The Constituent Assembly Members Elections Act strives to make Nepal, or at least the constituent assembly, 'inclusive' based on a six-sector divide. Through the 240 seats based on proportional representation the Nepali people will be represented as madhesi (31.2 percent), dalit (13 percent), janajati, (37.8 percent), from backward areas (4 percent), and others (30.2 percent).
Nepalis, who have long lived with a loss of identity and been victimised, whether by patriarchal, caste-based, geopolitical, ethnicity-based or linguistic domination, now have a chance to put forward alternative agendas in debates about state restructuring.
But this arrangement fails to address another side of the multidimensional conflict in Nepali society: economic oppression.
To be poor is to be unable to fulfil basic needs and to be deprived of the right to education and health. To be poor is to be marginalised from socio-political processes and resources, to be socially and politically incapacitated. The latest statistics put about 31 percent of Nepal's population below the absolute poverty line, it could be as high as 40 percent.
According to the 2001 census, more than a million Nepalis are landless. In
19 districts, over 20 percent of households have no land. About 15 percent of households do not own a piece of land on which to construct a hut and members are solely dependent on land-based wages.
Without this large mass of people represented in the constituent assembly, it will not quite be an assembly of all of Nepal's historically oppressed and marginalised people. The worries that it will end up being just another coterie of the elites of various groups are genuine. Progressive lyricist Manjul has written fittingly of a 'Brahmin's son deceiving a Brahmin'.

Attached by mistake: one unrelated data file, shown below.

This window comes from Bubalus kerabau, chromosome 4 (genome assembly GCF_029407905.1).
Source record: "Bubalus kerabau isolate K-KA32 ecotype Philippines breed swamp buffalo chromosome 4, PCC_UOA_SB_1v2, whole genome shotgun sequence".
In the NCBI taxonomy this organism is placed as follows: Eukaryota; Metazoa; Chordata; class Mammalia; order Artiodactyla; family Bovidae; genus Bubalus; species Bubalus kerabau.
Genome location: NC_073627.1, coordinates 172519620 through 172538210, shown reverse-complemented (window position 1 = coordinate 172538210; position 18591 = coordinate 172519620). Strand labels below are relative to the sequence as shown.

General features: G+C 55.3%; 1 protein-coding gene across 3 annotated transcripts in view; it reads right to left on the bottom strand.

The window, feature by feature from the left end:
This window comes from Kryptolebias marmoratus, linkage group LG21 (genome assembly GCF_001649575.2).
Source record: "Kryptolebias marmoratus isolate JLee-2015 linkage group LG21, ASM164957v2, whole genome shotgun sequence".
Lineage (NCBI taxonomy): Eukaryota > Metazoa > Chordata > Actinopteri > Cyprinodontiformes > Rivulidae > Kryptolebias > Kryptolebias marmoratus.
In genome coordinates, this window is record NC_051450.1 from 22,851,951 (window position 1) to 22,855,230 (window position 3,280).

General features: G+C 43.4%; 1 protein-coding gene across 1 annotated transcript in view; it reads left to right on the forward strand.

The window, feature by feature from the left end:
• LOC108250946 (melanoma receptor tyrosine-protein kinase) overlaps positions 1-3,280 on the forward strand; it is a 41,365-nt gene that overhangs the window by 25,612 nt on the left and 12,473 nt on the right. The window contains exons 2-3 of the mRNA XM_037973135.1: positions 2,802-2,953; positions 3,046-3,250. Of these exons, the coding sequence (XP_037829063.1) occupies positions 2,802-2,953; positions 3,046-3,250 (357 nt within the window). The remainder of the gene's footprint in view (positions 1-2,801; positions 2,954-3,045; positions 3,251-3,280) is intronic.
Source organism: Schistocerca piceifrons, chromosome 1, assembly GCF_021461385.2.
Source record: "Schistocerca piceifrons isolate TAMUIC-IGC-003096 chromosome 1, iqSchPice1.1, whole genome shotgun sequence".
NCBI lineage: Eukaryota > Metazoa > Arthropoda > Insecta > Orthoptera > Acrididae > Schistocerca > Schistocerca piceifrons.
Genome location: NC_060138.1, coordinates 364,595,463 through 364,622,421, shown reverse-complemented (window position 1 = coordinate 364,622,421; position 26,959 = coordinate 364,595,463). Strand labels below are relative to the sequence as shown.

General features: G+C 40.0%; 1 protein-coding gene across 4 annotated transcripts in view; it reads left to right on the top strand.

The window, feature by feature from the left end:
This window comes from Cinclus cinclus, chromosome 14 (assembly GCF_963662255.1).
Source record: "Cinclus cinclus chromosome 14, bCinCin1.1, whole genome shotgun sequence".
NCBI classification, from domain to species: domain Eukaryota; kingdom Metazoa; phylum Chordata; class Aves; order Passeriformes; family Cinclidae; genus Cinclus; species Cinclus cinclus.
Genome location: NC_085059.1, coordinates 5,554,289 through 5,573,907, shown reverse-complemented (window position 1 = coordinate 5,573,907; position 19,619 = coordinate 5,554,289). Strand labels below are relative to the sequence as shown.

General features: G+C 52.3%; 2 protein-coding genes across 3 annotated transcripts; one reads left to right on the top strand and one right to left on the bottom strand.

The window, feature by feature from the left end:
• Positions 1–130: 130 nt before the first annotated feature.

Nepal's inequity is alarming. In fact it is the most inequitable country in South Asia, which itself is one of the world's most inequitable regions. The people are getting poor and their purchasing power is plummeting by the day. To buy one tablet of paracetamol, a Nepali worker has to spend five minutes' worth of wages. A shroud to wrap a dead body costs 33 hours and 33 minutes of work.
Poverty cuts across all groups and communities in Nepal's caste structure. Half or more the total population of most caste and ethnic groups is poor. (Limbus have 71 percent poverty, Kamis 68 percent, Damais 67 percent, Sarkis 65 percent, Tamangs 59 percent, Magars 58 percent, Rais 56 percent, and Chhetris
50 percent). A quarter of the members of the Newar community, supposedly the wealthiest in Nepal, live below the poverty line.
Sociologists hope that if all caste and linguistic groups can be maintained in a proportional balance, Nepal can be a beautiful 'mosaic'. But there is already a mosaic, in fact there are two-of the rich and the poor in each group. Without a mechanism to ensure proper representation of the large mass of the working class people, attempts at caste-, ethnicity- and region-based inclusiveness will not help end existing patterns of social inequality.
Of course, given the multifaceted nature of oppression in Nepal, and its many vectors of conflict, there is not much sense to the traditional notion that an end to class struggle results in an equitable state. This hits home when you see how states established after a socialist revolution failed to address social oppression.
The lesson from history is this: the struggle against class exploitation and social oppression should go hand in hand. Class is an ideological issue and has a national focus unlike caste, regionalism, and gender which are identity- and difference-based. If we are really committed to the freedom and emancipation of the oppressed, we have to look at injustice that cuts across ethnic and caste lines.
Bishnu Rimal is the vice chair of General Federation of Nepali Trade Unions.